If you suffer from hearing loss, you would assume it would be obvious, right?
Well, that’s precisely the issue; many people think it would. However, although severe or sudden hearing loss is easy to recognize, mild to moderate progressive hearing loss can be far too subtle to notice. That’s the reason why, on average, people will wait five years or longer from the beginning of symptoms to seek help.
Imagine hearing loss as a slow leak in a tire. It’s challenging to observe the day to day changes, and it’s only when the tire becomes flat, and your car is no longer drivable, that you decide to act.
Unfortunately, whereas tires are replaceable, your hearing is not. It can be to some extent recovered, but the sooner you attend to your hearing loss the more of your hearing you’ll get back.
So how can you determine the signs and symptoms of early-stage hearing loss? The following are some of the hidden signs that suggest you should consider a hearing test.
1. Trouble hearing particular sounds
Commonly people believe that hearing loss impacts all types of sounds. Therefore, if you can hear some sounds normally, you assume you can hear all sounds normally.
Do not get stuck into this mode of thinking. The fact is that hearing loss principally affects higher-frequency sounds. You might observe that you have particular difficulty hearing the voices of women and children, as an example, due to the higher pitch.
This may possibly lead you to believe that the individuals you can’t hear are mumbling, when in fact, you have high-frequency hearing loss.
2. Relying on context to comprehend speech
Someone is speaking from behind you and you can’t comprehend what they’re saying unless you turn around and face them. You are forced to depend on body language, and potentially lip reading, for extra information to fill in the blanks.
Speech is comprised of a range of frequencies, from low to high, with consonants representing the higher frequencies and vowels representing the low frequencies. The issue for those with high-frequency hearing loss is that consonants transmit the the majority of the meaning yet are the most difficult to hear.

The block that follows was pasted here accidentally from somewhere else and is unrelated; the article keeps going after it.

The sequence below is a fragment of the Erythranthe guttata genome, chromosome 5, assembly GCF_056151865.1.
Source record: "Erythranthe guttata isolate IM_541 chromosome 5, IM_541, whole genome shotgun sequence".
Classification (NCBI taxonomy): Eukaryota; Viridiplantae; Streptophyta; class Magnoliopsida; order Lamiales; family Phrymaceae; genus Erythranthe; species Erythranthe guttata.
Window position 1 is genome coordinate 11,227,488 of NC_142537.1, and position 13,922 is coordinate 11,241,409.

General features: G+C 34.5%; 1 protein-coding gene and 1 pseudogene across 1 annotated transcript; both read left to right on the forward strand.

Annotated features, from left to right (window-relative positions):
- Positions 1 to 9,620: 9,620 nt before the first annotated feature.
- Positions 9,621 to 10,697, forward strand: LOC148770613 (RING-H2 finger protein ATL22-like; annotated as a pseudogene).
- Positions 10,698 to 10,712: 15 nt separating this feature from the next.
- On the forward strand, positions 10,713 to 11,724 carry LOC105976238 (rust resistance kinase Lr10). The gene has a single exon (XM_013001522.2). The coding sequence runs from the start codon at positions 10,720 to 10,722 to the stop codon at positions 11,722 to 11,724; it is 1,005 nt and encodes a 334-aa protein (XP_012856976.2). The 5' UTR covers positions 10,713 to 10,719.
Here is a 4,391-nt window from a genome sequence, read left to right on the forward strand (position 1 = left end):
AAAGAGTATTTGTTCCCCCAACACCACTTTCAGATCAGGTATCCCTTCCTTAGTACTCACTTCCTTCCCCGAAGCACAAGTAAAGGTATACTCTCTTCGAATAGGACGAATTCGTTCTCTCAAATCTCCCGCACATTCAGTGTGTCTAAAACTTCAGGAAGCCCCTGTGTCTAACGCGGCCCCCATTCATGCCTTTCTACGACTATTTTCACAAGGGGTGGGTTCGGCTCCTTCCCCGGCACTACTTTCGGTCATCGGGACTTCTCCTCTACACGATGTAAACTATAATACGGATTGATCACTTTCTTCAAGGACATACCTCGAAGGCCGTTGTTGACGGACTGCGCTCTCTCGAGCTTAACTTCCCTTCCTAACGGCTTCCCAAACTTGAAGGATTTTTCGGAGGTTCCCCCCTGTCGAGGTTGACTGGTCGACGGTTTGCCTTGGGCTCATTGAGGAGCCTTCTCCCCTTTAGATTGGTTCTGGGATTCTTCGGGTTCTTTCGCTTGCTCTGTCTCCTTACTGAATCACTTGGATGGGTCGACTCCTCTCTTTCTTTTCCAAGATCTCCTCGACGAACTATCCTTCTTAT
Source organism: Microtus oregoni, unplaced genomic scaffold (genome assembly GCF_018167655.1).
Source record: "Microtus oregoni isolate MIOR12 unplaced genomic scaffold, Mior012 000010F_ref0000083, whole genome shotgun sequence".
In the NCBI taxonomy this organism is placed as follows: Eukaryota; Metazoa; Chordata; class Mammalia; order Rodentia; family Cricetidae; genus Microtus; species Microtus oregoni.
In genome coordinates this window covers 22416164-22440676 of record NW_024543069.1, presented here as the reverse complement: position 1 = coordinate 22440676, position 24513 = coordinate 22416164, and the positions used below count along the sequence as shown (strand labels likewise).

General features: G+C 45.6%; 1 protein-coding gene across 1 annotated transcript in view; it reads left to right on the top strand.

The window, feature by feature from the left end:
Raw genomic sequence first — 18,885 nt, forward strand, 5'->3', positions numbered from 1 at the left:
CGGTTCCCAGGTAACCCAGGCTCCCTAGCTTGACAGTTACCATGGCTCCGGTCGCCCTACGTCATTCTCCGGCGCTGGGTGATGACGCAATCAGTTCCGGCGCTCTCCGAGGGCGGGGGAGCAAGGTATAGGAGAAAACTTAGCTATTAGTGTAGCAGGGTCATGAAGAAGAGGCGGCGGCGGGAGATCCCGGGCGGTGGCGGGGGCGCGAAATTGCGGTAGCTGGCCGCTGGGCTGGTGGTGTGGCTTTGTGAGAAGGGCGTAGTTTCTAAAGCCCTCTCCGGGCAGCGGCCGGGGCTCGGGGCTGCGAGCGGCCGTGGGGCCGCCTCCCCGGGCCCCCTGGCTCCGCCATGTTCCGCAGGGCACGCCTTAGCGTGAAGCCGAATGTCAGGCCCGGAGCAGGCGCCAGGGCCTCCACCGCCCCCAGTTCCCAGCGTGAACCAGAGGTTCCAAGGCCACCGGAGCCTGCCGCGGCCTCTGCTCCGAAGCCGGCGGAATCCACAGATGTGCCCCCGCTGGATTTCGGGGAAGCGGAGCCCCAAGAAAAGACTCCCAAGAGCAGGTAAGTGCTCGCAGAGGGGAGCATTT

If you have hearing loss, speech comprehension is just like reading a sentence with missing letters. In general,, you’ll get it right, but when you don’t, you may discover yourself replying inappropriately or requesting people to repeat themselves frequently. You may also experience difficulty hearing on the phone.
3. Difficulty hearing in loud settings
With mild hearing loss, you can typically decode what others are saying, albeit with a lot of effort. As soon as background noise is introduced, on the other hand, the task often becomes overwhelming.
You may find that it’s difficult to hear in group settings or in loud environments like at restaurants or parties. The contending sounds and background noise are muffling your already affected hearing, making it highly difficult to concentrate on any one source of sound.
4. Mental Exhaustion
Finally, you may notice that you’re more tired than normal after work or after participation in group settings. For those with hearing loss, the continuous battle to hear, together with the effort to comprehend incomplete sounds, can result in severe exhaustion, which is a non-obvious symptom of hearing loss.
Hearing loss is gradual and ends up being more difficult to treat the longer you delay. If you experience any of these symptoms, even if they’re only mild, we strongly recommend arranging a hearing test. By taking action earlier, you can preserve your hearing and stay connected to your family and friends.